Much like football and fresh apple pie, the cinema is an American pastime. It is rooted in the 20th century and has matured over the decades, mirroring the social and cultural growth of our nation. Compared to their precursors, contemporary films vary in content and target audience and convey a multitude of messages to viewers. But film would not demonstrate such variety without the cultural staple of our media, a constitutional right that is, in itself, an American pastime. Freedom of speech, as provided by the First Amendment, has fertilized the growth of cinema, and, in kind, the history of film has proven that free speech is easily applied to many media platforms, protective of controversial content, and accessible to all Americans, regardless of cultural background. The cinema is embedded in our nation’s history, driven by our passion for the motion picture and preserved by the inalienable rights provided by the First Amendment.
Speech as a Medium
The First Amendment explicitly protects freedom of press, religion, petition, assembly, and, of course, speech; it does not, for obvious reasons, reference motion pictures (“First Amendment,” n.d.). Fortunately, the term "speech" is vague enough to apply to multiple media platforms and is not limited merely to verbal or typographic communication. Freedom of speech, therefore, is moldable to every medium in existence, and because every medium has its strengths and limitations, free speech amplifies the constant exchange of ideas by allowing different mediums to coexist while under legal protection (Sterin, 2012, p. 22). For example, the malleability of free speech has allowed film, a visual medium, to be protected like the printed word, although doing so has proven to be a challenge.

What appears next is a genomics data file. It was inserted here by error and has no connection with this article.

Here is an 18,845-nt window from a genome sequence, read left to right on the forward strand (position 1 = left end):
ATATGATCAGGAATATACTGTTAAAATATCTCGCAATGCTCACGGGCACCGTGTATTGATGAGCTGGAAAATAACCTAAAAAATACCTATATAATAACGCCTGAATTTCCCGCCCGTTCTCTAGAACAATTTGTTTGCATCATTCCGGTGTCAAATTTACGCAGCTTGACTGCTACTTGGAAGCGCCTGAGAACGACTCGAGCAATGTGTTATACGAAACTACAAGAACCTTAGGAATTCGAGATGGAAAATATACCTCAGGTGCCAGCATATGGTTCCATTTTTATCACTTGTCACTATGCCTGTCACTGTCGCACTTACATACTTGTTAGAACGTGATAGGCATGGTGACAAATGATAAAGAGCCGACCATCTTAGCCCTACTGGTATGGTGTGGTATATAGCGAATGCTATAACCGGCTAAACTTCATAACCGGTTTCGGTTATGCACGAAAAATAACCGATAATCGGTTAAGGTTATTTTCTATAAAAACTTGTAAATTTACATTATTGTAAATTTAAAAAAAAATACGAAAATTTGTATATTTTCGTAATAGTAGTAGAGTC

The film industry has fought countless battles to obtain its status as protected speech. In 1915, the Supreme Court ruled that motion pictures were not protected under the First Amendment, and in the following years, the industry was frequently accused of disrupting the moral stability of American society. The courts saw film strictly as a business venture that had social responsibilities to uphold. It was not until 1952 that film earned its designation as free speech (Mintz and McNeil, 2013). Fortunately, this tumultuous history resulted in freedom of speech being upheld and applied to a newly developed medium, paving the way for future mediums, such as video games, to be granted legal protection (Barbas, 2012, p. 667). Because free speech is malleable, artists and storytellers can openly express their opinions through all media and have their messages protected, even if their opinions are unpopular.
Speech as Security
Freedom of speech empowers content producers to explore taboo subject matter without fear of government prosecution. While there are obvious limits to what content can be legally produced, media messages cannot be legally censored by the government based solely on the message itself. Because free...